Debt monetization or monetary financing or monetizing the deficit is the Government borrowing money from the central bank (RBI) to finance public spending instead of selling bonds to the private sector or raising taxes. It is often informally and pejoratively called printing money or money creation.
In other words, RBI gives direct debt to the Government by purchasing government securities directly from the Government.
RBI does debt monetization by purchasing government securities directly in the primary market. Such a monetization process used to be automatic-only until 1997, when it was later decided to end this practice by allocating RBI to control such OMOs (Open Market Operations) only in the secondary market. An escape clause in the 2017 amendment of the FRBM (Fiscal Responsibility and Budget Management Act) act authorizes such direct monetization under exceptional circumstances.
Debt Monetization leads to a boost in money growth in alliance with interest rates, but not necessarily money growth regarding government purchases or OMO. Monetizing debt arises when changes in debt produce changes in interest rates.
But what’s unique about it is:
In regular times, Government borrows from the market by selling bonds.
In ‘financing the deficit time,’ RBI will print money for this debt.
Monetizing the Deficit and The Earlier Times
In both war and pandemics, one of the most significant calamities is government finances. The governments suffered from low tax revenues and increased their expenditure as both private investments and consumption have collapsed.
During the Wars, the governments often spend aggressively by engaging in something called deficit financing.
Even during WWII, the British authorities pushed into the war, but In 1935, RBI was established, and the function of banker to the Government was transferred from Imperial Bank to RBI. The RBI was committed to holding cash deposits of the Government, be the public debt manager, and provide financial help to the Government through Ways and Means Advances (WMA). Just after a few years, this function of banker to the Government was questioned due to WW-II.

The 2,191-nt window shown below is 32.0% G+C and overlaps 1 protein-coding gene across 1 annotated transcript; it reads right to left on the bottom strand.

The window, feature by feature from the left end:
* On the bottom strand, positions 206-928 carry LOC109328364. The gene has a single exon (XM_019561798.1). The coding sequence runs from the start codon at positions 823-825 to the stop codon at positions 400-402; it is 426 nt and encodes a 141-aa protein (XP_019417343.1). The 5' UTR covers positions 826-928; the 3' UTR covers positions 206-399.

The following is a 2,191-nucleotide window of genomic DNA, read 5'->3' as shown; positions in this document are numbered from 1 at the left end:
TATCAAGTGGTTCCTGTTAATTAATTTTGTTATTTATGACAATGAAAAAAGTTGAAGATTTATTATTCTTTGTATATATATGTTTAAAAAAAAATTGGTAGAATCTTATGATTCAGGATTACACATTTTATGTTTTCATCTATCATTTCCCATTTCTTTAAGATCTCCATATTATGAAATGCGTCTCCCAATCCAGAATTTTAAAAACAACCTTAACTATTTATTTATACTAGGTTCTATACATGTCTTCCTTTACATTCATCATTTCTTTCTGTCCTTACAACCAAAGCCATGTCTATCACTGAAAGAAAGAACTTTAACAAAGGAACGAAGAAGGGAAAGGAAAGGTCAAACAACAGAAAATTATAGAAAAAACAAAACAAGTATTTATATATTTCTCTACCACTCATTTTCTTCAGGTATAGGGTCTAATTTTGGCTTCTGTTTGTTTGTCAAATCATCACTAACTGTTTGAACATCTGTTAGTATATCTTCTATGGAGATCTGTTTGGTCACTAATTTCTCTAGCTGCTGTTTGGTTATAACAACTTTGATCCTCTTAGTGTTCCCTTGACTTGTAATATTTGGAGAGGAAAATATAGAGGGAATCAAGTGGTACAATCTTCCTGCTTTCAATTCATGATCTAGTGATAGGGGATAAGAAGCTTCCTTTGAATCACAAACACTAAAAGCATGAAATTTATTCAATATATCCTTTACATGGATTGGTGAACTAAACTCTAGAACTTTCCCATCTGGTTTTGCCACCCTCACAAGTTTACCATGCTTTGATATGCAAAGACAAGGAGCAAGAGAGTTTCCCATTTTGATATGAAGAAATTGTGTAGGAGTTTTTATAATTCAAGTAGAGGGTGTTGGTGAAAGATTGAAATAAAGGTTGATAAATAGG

The Indian Government was required to finance not just its defense expenditure but also raise resources for the unending inclination of the colonial authorities. However, the Government wasn’t able to raise resources in a non-inflationary manner. This was because of the ongoing fight for Indian independence and the complete lack of preparation for the war.
Automatic monetizing of deficit.
Through 91-day non-marketable ad-hoc treasury bills sold to the RBI.
WMA introduced (Ways and Means advances). It ensured the Government’s flow of funds and allowed the RBI to give short-term advances to the Government. The loan had to be repaid in three months.
FRBM Act, 2003 (Fiscal Responsibility and Budget Management) stopped this practice.
The Act blocked the RBI from participating in primary issuances of government securities from 1 April 2006.
How can it be done now?
Extreme times Clause:
RBI could sign up to the primary issue of central government securities in case the Government exceeds the fiscal deficit target on the grounds of:
– national security
– Act of war
– national calamity
– collapse of agriculture severely affecting farm output and incomes – structural reforms in the economy with unanticipated fiscal implications
– downfall in real output advancement of a quarter by at least three percentage points below its standard of the previous four quarters.”
Due to this, the possible implications will be:
1. Inflation – The most significant concern
– Slow monetary transmission and credit growth will mitigate the growth of newly printed money
– Due to lockdown, there is a dramatic fall in inflation
– Good inflation will boost taxes and wages.
2. Devaluation of currency – which will lead to foreign investors to lose confidence and pull out money
– Government doesn’t fund itself via direct external borrowings
– Monetizing the deficit can take the economy faster towards recovery- lending to better corporate performance and making India lucrative for investors
To sum up, India’s growth story needs to be driven by high productivity to start with, and then probably, printing money could do less harm.